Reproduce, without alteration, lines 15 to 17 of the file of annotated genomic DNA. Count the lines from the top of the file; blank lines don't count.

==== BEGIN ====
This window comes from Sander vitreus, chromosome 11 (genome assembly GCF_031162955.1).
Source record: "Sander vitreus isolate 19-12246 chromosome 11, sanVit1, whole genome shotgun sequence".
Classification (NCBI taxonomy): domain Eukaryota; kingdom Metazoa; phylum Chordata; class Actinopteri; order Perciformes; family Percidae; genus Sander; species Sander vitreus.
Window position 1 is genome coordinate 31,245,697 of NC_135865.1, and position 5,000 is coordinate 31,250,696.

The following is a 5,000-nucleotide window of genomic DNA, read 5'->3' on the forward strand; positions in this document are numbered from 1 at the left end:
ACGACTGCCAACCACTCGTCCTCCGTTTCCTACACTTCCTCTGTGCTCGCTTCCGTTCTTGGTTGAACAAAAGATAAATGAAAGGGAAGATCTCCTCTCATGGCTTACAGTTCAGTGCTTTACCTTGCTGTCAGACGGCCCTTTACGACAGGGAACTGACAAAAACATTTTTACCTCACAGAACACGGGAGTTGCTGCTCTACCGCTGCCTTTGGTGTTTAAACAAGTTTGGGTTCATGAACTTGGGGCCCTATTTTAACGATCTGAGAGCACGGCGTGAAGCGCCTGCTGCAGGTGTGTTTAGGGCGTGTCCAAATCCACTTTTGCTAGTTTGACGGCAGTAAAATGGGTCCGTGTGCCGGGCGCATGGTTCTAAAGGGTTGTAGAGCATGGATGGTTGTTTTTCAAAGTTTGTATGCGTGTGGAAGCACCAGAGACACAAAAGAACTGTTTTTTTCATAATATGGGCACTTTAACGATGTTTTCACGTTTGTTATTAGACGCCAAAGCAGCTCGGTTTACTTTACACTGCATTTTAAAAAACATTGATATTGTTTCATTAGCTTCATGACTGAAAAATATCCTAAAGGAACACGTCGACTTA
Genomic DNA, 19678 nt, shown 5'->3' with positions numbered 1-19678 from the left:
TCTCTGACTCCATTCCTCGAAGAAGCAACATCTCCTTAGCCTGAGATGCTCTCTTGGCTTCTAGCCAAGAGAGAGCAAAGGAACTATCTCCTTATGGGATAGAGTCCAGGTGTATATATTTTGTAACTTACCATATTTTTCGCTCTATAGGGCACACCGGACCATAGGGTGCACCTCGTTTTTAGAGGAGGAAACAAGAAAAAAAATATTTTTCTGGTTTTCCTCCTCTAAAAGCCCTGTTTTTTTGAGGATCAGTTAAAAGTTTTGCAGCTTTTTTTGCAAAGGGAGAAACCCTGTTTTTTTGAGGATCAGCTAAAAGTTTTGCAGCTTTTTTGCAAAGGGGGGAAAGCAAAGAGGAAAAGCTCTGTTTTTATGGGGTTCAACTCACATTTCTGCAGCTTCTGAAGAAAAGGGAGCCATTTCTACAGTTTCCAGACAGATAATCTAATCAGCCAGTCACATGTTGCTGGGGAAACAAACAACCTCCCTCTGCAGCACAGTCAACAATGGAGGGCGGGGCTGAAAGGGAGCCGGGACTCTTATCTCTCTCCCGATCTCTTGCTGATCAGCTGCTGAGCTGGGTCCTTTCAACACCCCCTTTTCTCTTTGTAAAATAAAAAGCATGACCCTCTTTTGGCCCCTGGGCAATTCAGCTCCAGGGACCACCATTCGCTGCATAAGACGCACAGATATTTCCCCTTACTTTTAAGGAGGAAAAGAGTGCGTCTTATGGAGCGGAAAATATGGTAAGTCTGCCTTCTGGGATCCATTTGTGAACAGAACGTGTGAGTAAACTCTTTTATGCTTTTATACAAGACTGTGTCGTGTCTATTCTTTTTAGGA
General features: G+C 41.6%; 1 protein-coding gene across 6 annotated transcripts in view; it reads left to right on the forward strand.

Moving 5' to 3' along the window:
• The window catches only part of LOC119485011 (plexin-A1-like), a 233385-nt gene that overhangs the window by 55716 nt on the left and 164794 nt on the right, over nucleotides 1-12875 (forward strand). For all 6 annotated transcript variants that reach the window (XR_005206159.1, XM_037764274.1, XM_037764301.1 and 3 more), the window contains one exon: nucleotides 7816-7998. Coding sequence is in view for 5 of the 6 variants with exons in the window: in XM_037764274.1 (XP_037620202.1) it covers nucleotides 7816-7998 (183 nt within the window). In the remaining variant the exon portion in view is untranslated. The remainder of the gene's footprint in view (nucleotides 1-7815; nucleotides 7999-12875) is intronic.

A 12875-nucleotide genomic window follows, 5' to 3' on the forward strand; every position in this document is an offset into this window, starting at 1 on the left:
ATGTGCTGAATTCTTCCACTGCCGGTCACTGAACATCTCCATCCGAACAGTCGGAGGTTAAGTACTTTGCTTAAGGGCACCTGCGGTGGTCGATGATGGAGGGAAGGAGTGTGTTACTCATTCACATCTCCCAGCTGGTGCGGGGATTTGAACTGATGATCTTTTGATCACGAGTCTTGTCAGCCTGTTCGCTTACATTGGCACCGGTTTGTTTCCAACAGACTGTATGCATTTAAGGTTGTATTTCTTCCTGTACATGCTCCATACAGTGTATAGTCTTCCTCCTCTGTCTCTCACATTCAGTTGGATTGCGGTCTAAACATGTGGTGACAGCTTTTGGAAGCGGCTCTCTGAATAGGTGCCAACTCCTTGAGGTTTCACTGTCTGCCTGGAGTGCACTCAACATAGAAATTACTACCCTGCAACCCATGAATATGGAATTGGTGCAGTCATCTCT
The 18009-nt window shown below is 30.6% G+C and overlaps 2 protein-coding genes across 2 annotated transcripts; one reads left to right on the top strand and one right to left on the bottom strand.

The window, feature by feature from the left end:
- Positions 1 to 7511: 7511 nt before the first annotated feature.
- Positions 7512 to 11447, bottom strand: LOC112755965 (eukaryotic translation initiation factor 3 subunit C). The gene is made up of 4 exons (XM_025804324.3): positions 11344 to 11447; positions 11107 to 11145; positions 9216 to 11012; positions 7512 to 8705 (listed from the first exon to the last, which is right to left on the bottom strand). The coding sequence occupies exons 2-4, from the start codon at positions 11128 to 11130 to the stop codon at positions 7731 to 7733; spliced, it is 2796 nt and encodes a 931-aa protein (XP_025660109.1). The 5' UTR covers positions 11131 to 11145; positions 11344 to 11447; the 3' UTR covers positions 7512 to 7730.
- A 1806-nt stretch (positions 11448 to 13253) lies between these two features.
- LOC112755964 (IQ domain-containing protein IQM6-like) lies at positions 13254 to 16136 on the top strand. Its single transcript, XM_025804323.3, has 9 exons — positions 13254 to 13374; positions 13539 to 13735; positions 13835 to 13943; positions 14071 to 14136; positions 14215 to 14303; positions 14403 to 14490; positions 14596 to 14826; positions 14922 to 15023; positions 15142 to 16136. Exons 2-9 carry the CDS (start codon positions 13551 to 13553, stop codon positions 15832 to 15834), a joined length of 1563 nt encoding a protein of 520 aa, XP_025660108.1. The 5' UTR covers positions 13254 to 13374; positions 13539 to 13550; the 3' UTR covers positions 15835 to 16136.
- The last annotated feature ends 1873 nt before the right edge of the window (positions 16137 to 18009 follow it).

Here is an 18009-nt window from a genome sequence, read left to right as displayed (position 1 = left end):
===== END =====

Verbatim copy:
The window, feature by feature from the left end:
- Positions 1 to 7511: 7511 nt before the first annotated feature.
- Positions 7512 to 11447, bottom strand: LOC112755965 (eukaryotic translation initiation factor 3 subunit C). The gene is made up of 4 exons (XM_025804324.3): positions 11344 to 11447; positions 11107 to 11145; positions 9216 to 11012; positions 7512 to 8705 (listed from the first exon to the last, which is right to left on the bottom strand). The coding sequence occupies exons 2-4, from the start codon at positions 11128 to 11130 to the stop codon at positions 7731 to 7733; spliced, it is 2796 nt and encodes a 931-aa protein (XP_025660109.1). The 5' UTR covers positions 11131 to 11145; positions 11344 to 11447; the 3' UTR covers positions 7512 to 7730.